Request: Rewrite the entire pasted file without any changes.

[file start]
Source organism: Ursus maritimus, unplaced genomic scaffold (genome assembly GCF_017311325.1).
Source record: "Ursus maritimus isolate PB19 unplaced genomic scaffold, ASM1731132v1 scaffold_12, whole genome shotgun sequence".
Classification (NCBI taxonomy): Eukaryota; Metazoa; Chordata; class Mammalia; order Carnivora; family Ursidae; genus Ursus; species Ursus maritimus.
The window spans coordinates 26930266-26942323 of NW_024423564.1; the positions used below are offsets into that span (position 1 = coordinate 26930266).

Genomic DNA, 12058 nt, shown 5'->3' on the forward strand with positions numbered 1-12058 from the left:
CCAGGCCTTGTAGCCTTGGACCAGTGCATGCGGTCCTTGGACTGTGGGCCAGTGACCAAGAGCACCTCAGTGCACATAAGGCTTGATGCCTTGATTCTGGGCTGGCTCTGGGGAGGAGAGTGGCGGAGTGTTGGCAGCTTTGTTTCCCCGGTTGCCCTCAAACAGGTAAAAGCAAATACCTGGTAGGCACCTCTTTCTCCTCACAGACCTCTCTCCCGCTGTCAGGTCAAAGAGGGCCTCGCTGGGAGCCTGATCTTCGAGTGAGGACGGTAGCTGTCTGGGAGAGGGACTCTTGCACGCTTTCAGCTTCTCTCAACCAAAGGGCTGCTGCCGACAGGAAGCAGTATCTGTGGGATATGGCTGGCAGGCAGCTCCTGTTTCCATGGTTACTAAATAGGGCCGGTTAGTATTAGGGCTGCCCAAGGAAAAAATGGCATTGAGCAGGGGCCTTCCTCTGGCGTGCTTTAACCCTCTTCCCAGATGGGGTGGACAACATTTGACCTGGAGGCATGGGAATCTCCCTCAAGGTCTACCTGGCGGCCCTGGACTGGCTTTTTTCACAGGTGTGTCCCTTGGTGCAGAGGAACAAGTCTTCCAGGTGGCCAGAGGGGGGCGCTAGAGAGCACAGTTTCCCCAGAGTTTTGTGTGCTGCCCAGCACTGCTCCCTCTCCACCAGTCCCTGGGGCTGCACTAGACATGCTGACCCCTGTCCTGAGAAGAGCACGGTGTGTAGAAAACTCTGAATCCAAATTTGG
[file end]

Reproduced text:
Source organism: Ursus maritimus, unplaced genomic scaffold (genome assembly GCF_017311325.1).
Source record: "Ursus maritimus isolate PB19 unplaced genomic scaffold, ASM1731132v1 scaffold_12, whole genome shotgun sequence".
Classification (NCBI taxonomy): Eukaryota; Metazoa; Chordata; class Mammalia; order Carnivora; family Ursidae; genus Ursus; species Ursus maritimus.
The window spans coordinates 26930266-26942323 of NW_024423564.1; the positions used below are offsets into that span (position 1 = coordinate 26930266).

Genomic DNA, 12058 nt, shown 5'->3' on the forward strand with positions numbered 1-12058 from the left:
CCAGGCCTTGTAGCCTTGGACCAGTGCATGCGGTCCTTGGACTGTGGGCCAGTGACCAAGAGCACCTCAGTGCACATAAGGCTTGATGCCTTGATTCTGGGCTGGCTCTGGGGAGGAGAGTGGCGGAGTGTTGGCAGCTTTGTTTCCCCGGTTGCCCTCAAACAGGTAAAAGCAAATACCTGGTAGGCACCTCTTTCTCCTCACAGACCTCTCTCCCGCTGTCAGGTCAAAGAGGGCCTCGCTGGGAGCCTGATCTTCGAGTGAGGACGGTAGCTGTCTGGGAGAGGGACTCTTGCACGCTTTCAGCTTCTCTCAACCAAAGGGCTGCTGCCGACAGGAAGCAGTATCTGTGGGATATGGCTGGCAGGCAGCTCCTGTTTCCATGGTTACTAAATAGGGCCGGTTAGTATTAGGGCTGCCCAAGGAAAAAATGGCATTGAGCAGGGGCCTTCCTCTGGCGTGCTTTAACCCTCTTCCCAGATGGGGTGGACAACATTTGACCTGGAGGCATGGGAATCTCCCTCAAGGTCTACCTGGCGGCCCTGGACTGGCTTTTTTCACAGGTGTGTCCCTTGGTGCAGAGGAACAAGTCTTCCAGGTGGCCAGAGGGGGGCGCTAGAGAGCACAGTTTCCCCAGAGTTTTGTGTGCTGCCCAGCACTGCTCCCTCTCCACCAGTCCCTGGGGCTGCACTAGACATGCTGACCCCTGTCCTGAGAAGAGCACGGTGTGTAGAAAACTCTGAATCCAAATTTGG